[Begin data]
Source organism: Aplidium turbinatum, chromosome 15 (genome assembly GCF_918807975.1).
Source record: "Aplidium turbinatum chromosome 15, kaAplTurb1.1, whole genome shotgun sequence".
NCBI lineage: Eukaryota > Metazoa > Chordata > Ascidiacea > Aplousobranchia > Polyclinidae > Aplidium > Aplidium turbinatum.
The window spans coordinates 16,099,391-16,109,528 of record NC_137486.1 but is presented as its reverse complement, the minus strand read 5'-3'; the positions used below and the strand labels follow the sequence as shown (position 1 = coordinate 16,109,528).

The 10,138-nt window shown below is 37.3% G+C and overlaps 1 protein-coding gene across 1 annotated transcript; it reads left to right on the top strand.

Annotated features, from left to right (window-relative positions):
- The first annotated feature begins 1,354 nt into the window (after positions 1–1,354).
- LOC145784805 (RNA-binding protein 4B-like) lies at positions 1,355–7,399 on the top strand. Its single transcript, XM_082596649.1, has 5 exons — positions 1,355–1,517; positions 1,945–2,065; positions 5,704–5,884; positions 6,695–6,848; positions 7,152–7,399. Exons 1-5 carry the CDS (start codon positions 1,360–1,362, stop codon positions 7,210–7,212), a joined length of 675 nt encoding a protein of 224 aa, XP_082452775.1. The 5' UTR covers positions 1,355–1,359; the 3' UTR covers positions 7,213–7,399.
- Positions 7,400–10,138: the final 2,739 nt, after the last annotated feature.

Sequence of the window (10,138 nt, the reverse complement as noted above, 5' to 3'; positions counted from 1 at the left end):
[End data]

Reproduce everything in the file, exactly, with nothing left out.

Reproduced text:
Source organism: Aplidium turbinatum, chromosome 15 (genome assembly GCF_918807975.1).
Source record: "Aplidium turbinatum chromosome 15, kaAplTurb1.1, whole genome shotgun sequence".
NCBI lineage: Eukaryota > Metazoa > Chordata > Ascidiacea > Aplousobranchia > Polyclinidae > Aplidium > Aplidium turbinatum.
The window spans coordinates 16,099,391-16,109,528 of record NC_137486.1 but is presented as its reverse complement, the minus strand read 5'-3'; the positions used below and the strand labels follow the sequence as shown (position 1 = coordinate 16,109,528).

The 10,138-nt window shown below is 37.3% G+C and overlaps 1 protein-coding gene across 1 annotated transcript; it reads left to right on the top strand.

Annotated features, from left to right (window-relative positions):
- The first annotated feature begins 1,354 nt into the window (after positions 1–1,354).
- LOC145784805 (RNA-binding protein 4B-like) lies at positions 1,355–7,399 on the top strand. Its single transcript, XM_082596649.1, has 5 exons — positions 1,355–1,517; positions 1,945–2,065; positions 5,704–5,884; positions 6,695–6,848; positions 7,152–7,399. Exons 1-5 carry the CDS (start codon positions 1,360–1,362, stop codon positions 7,210–7,212), a joined length of 675 nt encoding a protein of 224 aa, XP_082452775.1. The 5' UTR covers positions 1,355–1,359; the 3' UTR covers positions 7,213–7,399.
- Positions 7,400–10,138: the final 2,739 nt, after the last annotated feature.

Sequence of the window (10,138 nt, the reverse complement as noted above, 5' to 3'; positions counted from 1 at the left end):